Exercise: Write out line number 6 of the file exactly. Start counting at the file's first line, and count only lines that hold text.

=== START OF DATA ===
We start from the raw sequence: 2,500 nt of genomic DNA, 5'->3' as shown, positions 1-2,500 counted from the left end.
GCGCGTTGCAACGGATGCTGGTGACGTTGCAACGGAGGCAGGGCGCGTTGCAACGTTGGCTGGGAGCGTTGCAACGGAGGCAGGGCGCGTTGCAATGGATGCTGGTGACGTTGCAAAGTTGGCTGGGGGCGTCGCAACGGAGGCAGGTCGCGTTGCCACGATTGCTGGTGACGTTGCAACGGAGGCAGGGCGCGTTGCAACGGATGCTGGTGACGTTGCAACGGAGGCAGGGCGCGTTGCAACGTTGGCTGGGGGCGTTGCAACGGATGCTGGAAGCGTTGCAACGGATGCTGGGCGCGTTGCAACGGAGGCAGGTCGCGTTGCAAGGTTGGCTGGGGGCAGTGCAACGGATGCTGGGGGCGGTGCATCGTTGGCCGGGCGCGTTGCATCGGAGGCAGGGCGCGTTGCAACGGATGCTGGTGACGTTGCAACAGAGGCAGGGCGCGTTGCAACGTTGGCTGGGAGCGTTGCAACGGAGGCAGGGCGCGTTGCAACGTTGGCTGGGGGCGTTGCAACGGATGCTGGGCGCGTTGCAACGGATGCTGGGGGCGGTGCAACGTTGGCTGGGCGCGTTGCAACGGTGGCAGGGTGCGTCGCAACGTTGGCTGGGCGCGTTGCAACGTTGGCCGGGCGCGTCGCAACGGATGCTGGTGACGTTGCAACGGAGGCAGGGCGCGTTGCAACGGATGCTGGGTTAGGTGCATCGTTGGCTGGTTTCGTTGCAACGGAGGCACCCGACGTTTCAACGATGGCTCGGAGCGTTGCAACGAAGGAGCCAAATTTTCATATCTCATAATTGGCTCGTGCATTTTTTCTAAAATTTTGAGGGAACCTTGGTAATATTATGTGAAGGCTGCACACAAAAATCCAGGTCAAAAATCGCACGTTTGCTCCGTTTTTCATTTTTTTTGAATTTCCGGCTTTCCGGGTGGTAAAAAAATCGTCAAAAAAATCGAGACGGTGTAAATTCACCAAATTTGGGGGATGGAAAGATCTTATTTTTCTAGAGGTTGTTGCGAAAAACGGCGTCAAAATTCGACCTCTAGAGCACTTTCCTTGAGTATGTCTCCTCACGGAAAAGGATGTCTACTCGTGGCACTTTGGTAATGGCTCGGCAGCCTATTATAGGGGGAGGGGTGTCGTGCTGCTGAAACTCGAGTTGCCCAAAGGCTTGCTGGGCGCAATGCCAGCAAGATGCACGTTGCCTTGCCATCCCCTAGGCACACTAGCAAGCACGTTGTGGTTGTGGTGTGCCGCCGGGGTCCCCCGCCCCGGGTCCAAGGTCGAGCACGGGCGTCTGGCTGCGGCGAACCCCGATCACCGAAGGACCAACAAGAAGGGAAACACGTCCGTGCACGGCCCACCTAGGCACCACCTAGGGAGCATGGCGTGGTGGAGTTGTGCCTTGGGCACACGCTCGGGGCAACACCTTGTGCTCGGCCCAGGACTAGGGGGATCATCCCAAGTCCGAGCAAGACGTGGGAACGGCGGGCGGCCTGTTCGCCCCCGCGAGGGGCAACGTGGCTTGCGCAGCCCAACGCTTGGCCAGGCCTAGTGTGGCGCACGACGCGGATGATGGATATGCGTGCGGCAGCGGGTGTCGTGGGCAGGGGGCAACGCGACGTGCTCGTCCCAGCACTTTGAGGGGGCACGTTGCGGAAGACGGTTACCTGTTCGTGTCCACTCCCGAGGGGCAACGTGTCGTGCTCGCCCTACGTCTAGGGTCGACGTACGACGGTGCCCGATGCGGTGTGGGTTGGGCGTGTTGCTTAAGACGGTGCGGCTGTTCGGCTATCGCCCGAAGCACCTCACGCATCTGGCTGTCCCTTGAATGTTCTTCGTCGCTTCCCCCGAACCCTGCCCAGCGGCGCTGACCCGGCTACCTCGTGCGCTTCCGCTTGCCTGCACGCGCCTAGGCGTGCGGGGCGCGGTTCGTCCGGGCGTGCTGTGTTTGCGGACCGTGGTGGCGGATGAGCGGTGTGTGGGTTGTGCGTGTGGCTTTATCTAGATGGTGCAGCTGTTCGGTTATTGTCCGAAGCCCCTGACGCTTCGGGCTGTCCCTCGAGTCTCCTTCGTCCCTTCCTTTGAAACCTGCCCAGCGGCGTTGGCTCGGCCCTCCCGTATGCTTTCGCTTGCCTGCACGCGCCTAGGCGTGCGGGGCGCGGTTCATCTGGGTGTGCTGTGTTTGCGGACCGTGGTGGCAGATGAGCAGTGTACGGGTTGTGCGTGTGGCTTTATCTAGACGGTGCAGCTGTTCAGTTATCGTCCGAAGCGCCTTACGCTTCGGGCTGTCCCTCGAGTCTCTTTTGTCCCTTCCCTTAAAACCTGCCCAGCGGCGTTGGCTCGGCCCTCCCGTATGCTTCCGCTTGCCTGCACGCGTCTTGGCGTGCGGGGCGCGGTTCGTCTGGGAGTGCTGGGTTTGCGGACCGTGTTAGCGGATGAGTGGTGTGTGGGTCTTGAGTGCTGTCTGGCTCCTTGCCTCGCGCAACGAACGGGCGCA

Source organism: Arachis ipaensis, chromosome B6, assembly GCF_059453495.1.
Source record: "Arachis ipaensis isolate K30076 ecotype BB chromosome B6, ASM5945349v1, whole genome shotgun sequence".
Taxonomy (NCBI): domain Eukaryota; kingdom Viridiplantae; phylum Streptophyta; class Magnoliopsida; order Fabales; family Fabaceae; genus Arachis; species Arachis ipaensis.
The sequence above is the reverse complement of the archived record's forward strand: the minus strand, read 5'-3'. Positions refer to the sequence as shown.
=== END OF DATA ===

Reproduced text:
The sequence above is the reverse complement of the archived record's forward strand: the minus strand, read 5'-3'. Positions refer to the sequence as shown.